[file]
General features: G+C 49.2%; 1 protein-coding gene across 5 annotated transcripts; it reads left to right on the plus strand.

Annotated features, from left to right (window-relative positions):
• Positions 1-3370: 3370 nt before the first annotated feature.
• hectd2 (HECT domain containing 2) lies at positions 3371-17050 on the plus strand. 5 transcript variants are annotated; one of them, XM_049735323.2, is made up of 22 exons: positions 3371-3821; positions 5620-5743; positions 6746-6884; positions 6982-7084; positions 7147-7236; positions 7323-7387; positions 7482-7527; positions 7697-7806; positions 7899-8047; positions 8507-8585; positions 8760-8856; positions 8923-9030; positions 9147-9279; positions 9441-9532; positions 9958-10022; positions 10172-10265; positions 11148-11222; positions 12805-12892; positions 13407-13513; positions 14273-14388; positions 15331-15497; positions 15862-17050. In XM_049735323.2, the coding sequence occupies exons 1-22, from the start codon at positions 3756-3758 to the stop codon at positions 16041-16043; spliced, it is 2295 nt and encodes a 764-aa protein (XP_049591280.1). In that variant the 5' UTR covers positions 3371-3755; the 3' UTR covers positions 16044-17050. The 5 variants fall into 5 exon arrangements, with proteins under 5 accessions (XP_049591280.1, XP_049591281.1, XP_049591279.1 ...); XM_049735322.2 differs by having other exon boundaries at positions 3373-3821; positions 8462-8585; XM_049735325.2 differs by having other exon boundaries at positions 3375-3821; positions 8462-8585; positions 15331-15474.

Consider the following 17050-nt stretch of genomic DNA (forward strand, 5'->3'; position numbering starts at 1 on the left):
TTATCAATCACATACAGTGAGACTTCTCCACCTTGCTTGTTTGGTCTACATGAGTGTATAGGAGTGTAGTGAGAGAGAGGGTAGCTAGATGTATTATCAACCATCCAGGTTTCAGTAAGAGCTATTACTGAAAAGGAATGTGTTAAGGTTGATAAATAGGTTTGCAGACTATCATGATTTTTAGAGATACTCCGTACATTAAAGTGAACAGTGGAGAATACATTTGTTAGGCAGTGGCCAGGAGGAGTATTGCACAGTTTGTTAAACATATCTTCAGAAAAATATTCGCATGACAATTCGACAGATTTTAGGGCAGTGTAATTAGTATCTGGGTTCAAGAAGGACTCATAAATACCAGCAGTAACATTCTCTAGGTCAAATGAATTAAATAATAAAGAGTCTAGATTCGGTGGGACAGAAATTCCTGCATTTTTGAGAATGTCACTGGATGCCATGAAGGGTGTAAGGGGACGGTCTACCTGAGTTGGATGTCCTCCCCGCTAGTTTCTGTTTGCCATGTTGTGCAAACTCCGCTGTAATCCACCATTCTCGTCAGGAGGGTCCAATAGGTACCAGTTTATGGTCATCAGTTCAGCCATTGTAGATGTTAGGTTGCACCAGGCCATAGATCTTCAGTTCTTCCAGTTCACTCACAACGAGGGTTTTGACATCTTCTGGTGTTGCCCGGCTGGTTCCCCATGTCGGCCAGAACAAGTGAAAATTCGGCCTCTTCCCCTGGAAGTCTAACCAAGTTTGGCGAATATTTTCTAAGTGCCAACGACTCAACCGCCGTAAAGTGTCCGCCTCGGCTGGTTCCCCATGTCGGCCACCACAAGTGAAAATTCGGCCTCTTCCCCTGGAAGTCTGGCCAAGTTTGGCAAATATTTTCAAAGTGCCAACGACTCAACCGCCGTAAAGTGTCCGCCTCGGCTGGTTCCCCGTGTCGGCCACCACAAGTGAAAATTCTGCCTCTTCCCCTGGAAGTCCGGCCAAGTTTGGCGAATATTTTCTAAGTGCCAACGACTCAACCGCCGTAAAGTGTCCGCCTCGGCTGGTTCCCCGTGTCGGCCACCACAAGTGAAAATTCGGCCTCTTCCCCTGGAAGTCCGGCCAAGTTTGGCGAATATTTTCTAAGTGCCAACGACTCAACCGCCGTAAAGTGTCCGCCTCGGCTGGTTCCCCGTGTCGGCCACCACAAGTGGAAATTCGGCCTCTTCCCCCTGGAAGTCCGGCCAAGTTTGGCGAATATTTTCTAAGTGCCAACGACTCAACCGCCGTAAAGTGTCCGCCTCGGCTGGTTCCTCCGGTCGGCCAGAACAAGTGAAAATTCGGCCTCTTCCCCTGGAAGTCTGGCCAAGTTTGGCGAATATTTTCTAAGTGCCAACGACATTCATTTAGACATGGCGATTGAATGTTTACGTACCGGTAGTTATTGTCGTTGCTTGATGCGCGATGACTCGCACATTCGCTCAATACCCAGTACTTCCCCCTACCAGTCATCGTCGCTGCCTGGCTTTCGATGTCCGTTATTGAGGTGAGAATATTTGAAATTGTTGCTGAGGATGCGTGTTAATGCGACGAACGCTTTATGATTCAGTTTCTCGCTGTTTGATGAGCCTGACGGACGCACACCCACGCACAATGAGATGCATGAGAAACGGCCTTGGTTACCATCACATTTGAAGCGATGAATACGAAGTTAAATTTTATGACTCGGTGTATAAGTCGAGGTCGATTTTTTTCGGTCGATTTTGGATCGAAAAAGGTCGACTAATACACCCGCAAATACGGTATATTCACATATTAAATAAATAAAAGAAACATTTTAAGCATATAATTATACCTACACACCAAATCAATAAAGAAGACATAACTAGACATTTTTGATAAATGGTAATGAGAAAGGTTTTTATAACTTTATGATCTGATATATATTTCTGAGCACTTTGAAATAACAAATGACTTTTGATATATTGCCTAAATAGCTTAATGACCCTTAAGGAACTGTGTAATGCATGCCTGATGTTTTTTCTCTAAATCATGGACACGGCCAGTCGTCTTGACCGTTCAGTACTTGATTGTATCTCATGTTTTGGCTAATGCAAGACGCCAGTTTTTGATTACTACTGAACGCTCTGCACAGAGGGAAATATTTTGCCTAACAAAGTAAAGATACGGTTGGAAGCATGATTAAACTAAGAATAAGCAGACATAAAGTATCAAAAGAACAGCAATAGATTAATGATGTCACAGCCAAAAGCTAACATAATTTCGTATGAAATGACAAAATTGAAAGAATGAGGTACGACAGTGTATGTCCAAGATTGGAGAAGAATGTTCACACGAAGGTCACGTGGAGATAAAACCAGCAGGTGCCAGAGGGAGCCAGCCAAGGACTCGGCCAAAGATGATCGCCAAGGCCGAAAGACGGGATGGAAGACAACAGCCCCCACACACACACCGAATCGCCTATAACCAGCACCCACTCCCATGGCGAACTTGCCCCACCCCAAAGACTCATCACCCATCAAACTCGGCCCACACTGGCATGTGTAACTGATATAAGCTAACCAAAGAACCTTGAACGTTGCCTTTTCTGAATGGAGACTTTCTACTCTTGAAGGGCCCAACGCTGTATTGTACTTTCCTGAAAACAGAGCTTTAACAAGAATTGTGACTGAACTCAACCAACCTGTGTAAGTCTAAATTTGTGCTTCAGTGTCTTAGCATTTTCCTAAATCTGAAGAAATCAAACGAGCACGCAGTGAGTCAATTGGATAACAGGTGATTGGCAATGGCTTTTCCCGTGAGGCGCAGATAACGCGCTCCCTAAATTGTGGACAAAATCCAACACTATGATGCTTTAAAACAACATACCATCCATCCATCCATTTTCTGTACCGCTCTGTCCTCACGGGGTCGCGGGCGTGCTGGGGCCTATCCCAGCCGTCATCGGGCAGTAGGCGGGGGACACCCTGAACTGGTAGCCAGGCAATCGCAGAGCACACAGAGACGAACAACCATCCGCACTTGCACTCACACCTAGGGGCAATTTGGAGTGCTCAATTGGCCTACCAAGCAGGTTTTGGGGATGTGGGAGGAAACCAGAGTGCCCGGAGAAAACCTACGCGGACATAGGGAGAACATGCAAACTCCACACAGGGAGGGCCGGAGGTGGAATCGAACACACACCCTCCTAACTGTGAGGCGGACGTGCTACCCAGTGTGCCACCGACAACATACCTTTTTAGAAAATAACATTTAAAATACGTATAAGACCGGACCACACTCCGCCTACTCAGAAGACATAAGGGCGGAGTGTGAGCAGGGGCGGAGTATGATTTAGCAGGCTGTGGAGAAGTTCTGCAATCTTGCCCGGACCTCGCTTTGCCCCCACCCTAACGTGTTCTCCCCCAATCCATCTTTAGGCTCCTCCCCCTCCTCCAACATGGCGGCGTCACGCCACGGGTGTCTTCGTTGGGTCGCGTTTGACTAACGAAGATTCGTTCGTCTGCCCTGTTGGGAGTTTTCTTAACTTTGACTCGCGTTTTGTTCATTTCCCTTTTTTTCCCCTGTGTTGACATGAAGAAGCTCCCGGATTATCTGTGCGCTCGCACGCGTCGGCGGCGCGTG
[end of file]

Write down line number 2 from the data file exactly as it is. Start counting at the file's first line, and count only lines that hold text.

Annotated features, from left to right (window-relative positions):